Hawk Heaven

Look up! It’s happening right now, right over your head. It’s the autumnal migration of raptors—hawks in particular. And it is one of nature’s most impressive animal migrations.

When I was a child, I asked my mom to take me to Hawk Mountain. It was a two-hour drive from where we lived in northern New Jersey to Kempton, Pennsylvania, but she was determined to help fuel my passion for nature and off we went. It was a sunny early November day when we arrived at the North Lookout. Just as we got there a Golden Eagle (Aquila chrysaetos) flew by us at eye level. The sun lit its seven foot wingspan as if it was on fire. I’ve been hooked on hawks ever since. Every year I watch for them as they pass through our area.

Cooper’s Hawks (Accipiter cooperii) are in a group of hawks called accipiters. Their short, rounded wings and long tails are adaptations for darting through forests and catching birds, their primary prey. Cooper’s hawks can be told from similar Sharp-shinned hawks (Accipiter striatus) by having a larger head and a longer, round-tipped tail. Photo by Dominic Sherony / CC BY-SA (https://creativecommons.org/licenses/by-sa/2.0).

Hawks, falcons, ospreys and vultures can be seen migrating here from the end of August through mid-December, although the greatest diversity of species can be seen now through the end of the month. The birds take advantage of warm, spiraling air currents called thermals, which allow them to rise thousands of feet. They “hop scotch” south, gliding from one thermal to the next. There are two migration paths or flyways these raptors tend to follow in Connecticut. They catch updrafts and thermals along the Northwest Hills and use thermals to follow the coastline. Some Ospreys (Pandion haliaetus) and Peregrine Falcons (Falco peregrinus) bypass the land routes south and fly across the Atlantic instead. These birds are heading to the northern South American coast.

Ospreys can be told from other hawks in flight by having “crooked” wings and dark “wrists.” The majority of ospreys fly through our area earlier in the migration, mostly during September. Photo by U. S. Fish and Wildlife Service – Northeast Region / Public domain.

Weather can really influence raptor flight on any given day. The best conditions occur on certain kinds of days, such as after a cold front passes through, and on days with northwesterly winds. On a windy day they fly from dawn to dusk.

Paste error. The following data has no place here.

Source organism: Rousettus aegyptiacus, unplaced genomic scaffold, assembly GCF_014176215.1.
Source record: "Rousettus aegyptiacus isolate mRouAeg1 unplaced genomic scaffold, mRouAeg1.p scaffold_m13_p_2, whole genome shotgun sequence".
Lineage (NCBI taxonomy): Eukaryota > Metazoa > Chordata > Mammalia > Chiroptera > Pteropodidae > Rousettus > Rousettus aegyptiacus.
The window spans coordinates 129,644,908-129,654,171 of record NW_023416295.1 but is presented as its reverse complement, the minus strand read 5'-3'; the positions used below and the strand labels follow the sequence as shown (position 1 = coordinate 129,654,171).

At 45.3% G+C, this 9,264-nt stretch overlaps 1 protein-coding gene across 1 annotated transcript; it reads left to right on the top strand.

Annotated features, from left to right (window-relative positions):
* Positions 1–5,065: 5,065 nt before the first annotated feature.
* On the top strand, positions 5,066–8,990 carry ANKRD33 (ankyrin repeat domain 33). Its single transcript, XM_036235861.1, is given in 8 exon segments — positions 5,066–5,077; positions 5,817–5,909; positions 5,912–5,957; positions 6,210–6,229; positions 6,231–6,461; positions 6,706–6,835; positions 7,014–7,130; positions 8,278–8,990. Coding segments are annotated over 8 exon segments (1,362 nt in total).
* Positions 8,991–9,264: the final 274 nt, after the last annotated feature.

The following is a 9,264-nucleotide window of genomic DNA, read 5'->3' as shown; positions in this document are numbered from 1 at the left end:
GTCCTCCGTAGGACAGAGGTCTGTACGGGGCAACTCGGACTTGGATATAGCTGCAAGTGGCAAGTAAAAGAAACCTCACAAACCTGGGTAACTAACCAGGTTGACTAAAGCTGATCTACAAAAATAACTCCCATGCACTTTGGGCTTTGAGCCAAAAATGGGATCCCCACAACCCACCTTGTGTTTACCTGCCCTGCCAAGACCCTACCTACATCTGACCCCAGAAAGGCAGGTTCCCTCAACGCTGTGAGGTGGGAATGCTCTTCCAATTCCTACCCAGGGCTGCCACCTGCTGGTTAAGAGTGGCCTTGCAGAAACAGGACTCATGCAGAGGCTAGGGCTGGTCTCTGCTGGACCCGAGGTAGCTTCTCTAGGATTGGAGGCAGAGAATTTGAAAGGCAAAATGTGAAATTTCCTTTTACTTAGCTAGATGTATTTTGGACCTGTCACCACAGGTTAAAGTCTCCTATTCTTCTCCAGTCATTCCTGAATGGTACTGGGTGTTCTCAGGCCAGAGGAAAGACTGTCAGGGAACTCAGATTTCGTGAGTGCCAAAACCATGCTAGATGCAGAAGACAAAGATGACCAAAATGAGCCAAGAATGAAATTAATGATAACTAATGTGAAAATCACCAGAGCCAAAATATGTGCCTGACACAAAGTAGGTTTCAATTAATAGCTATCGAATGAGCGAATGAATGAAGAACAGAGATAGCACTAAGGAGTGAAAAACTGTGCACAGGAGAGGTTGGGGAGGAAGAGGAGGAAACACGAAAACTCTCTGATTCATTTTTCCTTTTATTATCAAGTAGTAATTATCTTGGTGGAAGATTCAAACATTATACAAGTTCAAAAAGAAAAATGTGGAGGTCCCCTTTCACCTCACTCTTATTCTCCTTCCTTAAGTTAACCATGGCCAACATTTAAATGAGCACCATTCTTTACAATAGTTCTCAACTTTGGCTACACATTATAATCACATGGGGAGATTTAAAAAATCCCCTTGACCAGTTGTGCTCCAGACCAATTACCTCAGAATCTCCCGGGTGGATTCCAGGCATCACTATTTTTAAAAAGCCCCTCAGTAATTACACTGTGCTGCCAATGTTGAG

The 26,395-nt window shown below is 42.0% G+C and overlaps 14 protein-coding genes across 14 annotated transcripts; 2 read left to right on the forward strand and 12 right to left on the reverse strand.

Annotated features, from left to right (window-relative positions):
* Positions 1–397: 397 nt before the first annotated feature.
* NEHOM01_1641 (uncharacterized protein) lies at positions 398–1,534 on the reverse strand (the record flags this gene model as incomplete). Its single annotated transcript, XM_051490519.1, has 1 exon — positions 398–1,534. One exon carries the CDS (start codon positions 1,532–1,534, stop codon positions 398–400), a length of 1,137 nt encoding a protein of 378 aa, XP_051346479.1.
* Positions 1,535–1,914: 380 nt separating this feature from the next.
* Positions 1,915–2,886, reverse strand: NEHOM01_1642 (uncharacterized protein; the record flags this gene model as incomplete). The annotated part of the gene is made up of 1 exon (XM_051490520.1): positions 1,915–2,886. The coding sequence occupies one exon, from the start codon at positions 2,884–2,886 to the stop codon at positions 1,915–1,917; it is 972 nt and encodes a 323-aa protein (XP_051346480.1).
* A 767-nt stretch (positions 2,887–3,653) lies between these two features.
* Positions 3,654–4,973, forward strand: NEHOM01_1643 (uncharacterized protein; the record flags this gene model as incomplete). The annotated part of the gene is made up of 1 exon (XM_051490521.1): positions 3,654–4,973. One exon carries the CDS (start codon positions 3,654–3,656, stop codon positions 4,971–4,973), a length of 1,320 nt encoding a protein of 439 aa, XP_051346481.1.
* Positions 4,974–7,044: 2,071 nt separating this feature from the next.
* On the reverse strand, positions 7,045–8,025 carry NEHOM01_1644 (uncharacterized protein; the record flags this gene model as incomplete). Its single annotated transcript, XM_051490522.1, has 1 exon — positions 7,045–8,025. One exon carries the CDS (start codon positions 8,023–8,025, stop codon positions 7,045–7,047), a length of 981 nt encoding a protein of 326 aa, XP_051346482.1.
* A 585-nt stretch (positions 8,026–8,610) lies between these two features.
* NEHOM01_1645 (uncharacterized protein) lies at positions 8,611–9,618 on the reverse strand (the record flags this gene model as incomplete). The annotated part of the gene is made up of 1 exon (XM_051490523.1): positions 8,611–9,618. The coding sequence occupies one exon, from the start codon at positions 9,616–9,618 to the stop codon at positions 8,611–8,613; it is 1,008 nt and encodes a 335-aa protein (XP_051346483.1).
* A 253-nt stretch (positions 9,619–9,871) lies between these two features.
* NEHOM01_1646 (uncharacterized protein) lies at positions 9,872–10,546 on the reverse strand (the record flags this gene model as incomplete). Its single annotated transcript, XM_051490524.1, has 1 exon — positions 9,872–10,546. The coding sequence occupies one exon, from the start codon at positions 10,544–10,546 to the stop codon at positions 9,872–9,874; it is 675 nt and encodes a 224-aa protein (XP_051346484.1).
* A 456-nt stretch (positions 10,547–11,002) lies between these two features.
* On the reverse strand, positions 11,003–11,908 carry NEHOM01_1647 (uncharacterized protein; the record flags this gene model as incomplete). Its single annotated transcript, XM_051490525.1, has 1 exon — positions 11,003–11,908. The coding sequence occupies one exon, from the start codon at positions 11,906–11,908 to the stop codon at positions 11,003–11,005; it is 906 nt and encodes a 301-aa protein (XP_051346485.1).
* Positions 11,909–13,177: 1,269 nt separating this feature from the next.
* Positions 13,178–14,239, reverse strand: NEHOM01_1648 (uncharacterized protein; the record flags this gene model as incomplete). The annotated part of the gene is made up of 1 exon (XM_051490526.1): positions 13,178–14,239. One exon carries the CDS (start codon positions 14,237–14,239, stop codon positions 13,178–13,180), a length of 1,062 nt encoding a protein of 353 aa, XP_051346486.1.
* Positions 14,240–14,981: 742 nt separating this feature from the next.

Red-shouldered hawks (Buteo linneatus) are in a group of hawks called buteos. Their wide, rounded wings and fan-shaped tails are great adaptations for soaring. Red-shouldered hawks can be told in flight from larger Red-tailed Hawks (Buteo jamaicensis) by their quicker, choppier wing beats and translucent, white, crescent-shaped patches on the primary feathers, seen here on the left wing of this bird. Photo by Andy Morffew from Itchen Abbas, Hampshire, UK / CC BY (https://creativecommons.org/licenses/by/2.0).

Although in good conditions you might see hawks overhead anywhere, there are some great viewing hotspots in Connecticut. One of the best is Lighthouse Point Park in New Haven. Quaker Ridge Hawk Watch at Greenwich Audubon is another great site. Other places to watch are included here.

Many of North America’s fall raptor migratory routes converge at Veracruz, Mexico. There a small section of coastal plain is constricted between the mountains of the Sierra Madre and the Gulf of Mexico. At two raptor watching sites counts can top 100,000 birds in one day! It is the greatest raptor flyway in the world.

There are various tricks to identifying hawks, falcons, ospreys, and vultures in flight. The Cornell Laboratory of Ornithology’s All About Birds is a great site for identification. To test your knowledge, you can try a quiz.

Now’s the time to see this amazing wildlife spectacle. The next time a cold front passes through or winds blow from the northwest, grab your binoculars and look up.

Published by Jim Sirch

Jim Sirch is the author of Beyond Your Back Door, a weekly blog about nature in your neighborhood. He is also Education Coordinator for the Yale Peabody Museum, a UConn Master Gardener and board member of his local land trust. As a trained naturalist, he brings a deep understanding of geology, plants and wildlife and how they interact within a particular ecosystem. He holds a B.S in Forestry from West Virginia University, a B.S. from Miami University in Science Education; and an M.S. in Environmental Studies Administration from Antioch University. He is also the 2014 Sigmund Abeles Award recipient from the Connecticut Science Teachers and Supervisors Association for outstanding science teaching and professional development.

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